Answer the following riddle: What is the height of a 12-story building and houses well over 9,000 ''living specimens'' from all over the world in 400,000 gallons of water? Answer: the Tennessee Aquarium in Chattanooga, Tennessee. According to the folks that run this magnificent place this modern aquarium that sits beside the Tennessee River at Ross's Landing Park is ''the first major freshwater life center ion the world.''

Constructed at a cost of $45 million dollars and opening on May 1, 1992 the Tennessee Aquarium has been an instant success. It not only attracts well over one million visitors annually, it has also sparked the reemergence of downtown Chattanooga and won the praise of aquatic scientists the world over. In my limited view, this aquarium puts all others I have visited to shame not only because of its vast content but also due to the clever and intimate means of display.

You might rightly ask, ''Why build such a costly and magnificent aquarium in little ol' Chattanooga?'' The founding organizers of this project would answer simply, ''why not!'' Tennessee is a very unique state boasting more species of freshwater fish than any other coupled with a wider variety of plants and animals than ''any comparable inland, temperate zone in the world,'' according to Public Relations manager Kathie Fulgham. The principle feature of the aquarium is an ever-changing collection of fish, plants and other life that can be found in and around the Tennessee River.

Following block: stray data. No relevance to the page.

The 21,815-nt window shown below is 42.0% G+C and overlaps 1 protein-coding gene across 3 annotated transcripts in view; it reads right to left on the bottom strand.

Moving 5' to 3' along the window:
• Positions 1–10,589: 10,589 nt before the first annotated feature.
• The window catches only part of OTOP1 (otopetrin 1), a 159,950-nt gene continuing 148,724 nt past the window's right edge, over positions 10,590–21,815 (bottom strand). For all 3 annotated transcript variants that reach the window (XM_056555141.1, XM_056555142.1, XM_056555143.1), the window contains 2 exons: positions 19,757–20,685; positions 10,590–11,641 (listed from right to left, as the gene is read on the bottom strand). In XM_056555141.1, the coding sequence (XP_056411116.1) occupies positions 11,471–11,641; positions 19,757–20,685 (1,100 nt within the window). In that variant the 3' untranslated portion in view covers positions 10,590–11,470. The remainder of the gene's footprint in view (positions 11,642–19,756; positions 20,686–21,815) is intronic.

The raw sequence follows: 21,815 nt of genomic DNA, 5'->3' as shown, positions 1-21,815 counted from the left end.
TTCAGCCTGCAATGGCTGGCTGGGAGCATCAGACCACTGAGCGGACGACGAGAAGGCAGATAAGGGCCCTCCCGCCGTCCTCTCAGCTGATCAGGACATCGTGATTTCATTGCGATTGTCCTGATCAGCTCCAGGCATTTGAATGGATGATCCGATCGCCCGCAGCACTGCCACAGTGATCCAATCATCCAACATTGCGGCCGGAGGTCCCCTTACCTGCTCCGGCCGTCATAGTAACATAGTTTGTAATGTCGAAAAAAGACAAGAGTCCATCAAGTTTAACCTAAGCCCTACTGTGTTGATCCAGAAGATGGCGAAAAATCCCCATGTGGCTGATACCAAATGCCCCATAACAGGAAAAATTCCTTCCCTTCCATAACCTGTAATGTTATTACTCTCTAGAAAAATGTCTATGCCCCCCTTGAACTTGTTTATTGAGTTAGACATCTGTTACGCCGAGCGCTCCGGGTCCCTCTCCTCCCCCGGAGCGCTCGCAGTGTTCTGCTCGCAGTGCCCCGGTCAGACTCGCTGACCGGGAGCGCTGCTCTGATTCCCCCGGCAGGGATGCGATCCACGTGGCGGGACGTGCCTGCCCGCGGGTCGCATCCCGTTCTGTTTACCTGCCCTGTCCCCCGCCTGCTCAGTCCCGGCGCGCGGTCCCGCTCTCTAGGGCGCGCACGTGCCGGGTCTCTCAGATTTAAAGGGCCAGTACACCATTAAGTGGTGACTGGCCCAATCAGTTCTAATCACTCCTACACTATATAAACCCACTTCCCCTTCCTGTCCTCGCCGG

''The Aquarium is arranged into five major galleries where more than 9,000 animals swim, fly or crawl. The distinguishing feature of the Tennessee Aquarium is its 60-foot high central canyon, an environment designed to give visitors a sense of immersion into the mysterious, watery world of the river.'' In addition to the aquarium the not-for-profit Tennessee Aquarium Corporation also operates an IMAX 3D theater and an educational learning lab caddy-corner from the aquarium.

Tickets for the Aquarium are $11.95 per adult and $6.50 for each child between three and twelve. Upon entering the uniquely modern building topped with an angular glass atrium staff members direct you to the longest escalator I have ever ridden on that whisks you to the top of the building. You step out into an observation deck overlooking the Tennessee River before entering the first exhibit, the Appalachian Cove Forest. This recreates in miniature the mountain source of the Tennessee River in eastern Tennessee.